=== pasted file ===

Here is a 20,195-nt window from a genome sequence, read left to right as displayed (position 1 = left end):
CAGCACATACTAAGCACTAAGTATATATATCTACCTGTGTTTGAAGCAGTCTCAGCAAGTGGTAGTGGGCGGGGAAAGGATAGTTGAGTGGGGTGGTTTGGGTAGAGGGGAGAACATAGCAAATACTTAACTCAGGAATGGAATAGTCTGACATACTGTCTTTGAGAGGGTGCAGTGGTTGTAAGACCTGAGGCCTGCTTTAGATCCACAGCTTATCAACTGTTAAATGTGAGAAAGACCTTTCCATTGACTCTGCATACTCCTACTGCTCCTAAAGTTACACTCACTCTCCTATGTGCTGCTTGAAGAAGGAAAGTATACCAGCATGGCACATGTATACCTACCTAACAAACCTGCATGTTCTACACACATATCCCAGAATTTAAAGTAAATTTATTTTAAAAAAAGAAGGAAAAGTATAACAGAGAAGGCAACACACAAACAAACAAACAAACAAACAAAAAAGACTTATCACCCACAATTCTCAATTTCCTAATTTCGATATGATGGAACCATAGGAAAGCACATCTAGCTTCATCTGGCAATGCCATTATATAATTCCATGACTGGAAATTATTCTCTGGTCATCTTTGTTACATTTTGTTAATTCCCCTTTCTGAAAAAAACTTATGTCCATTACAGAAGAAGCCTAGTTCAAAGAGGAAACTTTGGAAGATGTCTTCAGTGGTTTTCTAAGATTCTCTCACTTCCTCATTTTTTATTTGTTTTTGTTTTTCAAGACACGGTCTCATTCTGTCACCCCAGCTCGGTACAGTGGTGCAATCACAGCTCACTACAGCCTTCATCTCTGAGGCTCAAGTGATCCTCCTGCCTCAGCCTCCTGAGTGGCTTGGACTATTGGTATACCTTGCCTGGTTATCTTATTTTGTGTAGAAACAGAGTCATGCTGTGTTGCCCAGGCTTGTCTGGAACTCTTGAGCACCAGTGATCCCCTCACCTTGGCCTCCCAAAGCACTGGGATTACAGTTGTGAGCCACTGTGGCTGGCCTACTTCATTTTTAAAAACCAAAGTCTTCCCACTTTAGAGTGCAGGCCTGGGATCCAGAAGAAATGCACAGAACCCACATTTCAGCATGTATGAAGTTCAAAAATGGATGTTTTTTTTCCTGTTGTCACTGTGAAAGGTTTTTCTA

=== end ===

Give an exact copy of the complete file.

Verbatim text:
Here is a 20,195-nt window from a genome sequence, read left to right as displayed (position 1 = left end):
CAGCACATACTAAGCACTAAGTATATATATCTACCTGTGTTTGAAGCAGTCTCAGCAAGTGGTAGTGGGCGGGGAAAGGATAGTTGAGTGGGGTGGTTTGGGTAGAGGGGAGAACATAGCAAATACTTAACTCAGGAATGGAATAGTCTGACATACTGTCTTTGAGAGGGTGCAGTGGTTGTAAGACCTGAGGCCTGCTTTAGATCCACAGCTTATCAACTGTTAAATGTGAGAAAGACCTTTCCATTGACTCTGCATACTCCTACTGCTCCTAAAGTTACACTCACTCTCCTATGTGCTGCTTGAAGAAGGAAAGTATACCAGCATGGCACATGTATACCTACCTAACAAACCTGCATGTTCTACACACATATCCCAGAATTTAAAGTAAATTTATTTTAAAAAAAGAAGGAAAAGTATAACAGAGAAGGCAACACACAAACAAACAAACAAACAAACAAAAAAGACTTATCACCCACAATTCTCAATTTCCTAATTTCGATATGATGGAACCATAGGAAAGCACATCTAGCTTCATCTGGCAATGCCATTATATAATTCCATGACTGGAAATTATTCTCTGGTCATCTTTGTTACATTTTGTTAATTCCCCTTTCTGAAAAAAACTTATGTCCATTACAGAAGAAGCCTAGTTCAAAGAGGAAACTTTGGAAGATGTCTTCAGTGGTTTTCTAAGATTCTCTCACTTCCTCATTTTTTATTTGTTTTTGTTTTTCAAGACACGGTCTCATTCTGTCACCCCAGCTCGGTACAGTGGTGCAATCACAGCTCACTACAGCCTTCATCTCTGAGGCTCAAGTGATCCTCCTGCCTCAGCCTCCTGAGTGGCTTGGACTATTGGTATACCTTGCCTGGTTATCTTATTTTGTGTAGAAACAGAGTCATGCTGTGTTGCCCAGGCTTGTCTGGAACTCTTGAGCACCAGTGATCCCCTCACCTTGGCCTCCCAAAGCACTGGGATTACAGTTGTGAGCCACTGTGGCTGGCCTACTTCATTTTTAAAAACCAAAGTCTTCCCACTTTAGAGTGCAGGCCTGGGATCCAGAAGAAATGCACAGAACCCACATTTCAGCATGTATGAAGTTCAAAAATGGATGTTTTTTTTCCTGTTGTCACTGTGAAAGGTTTTTCTA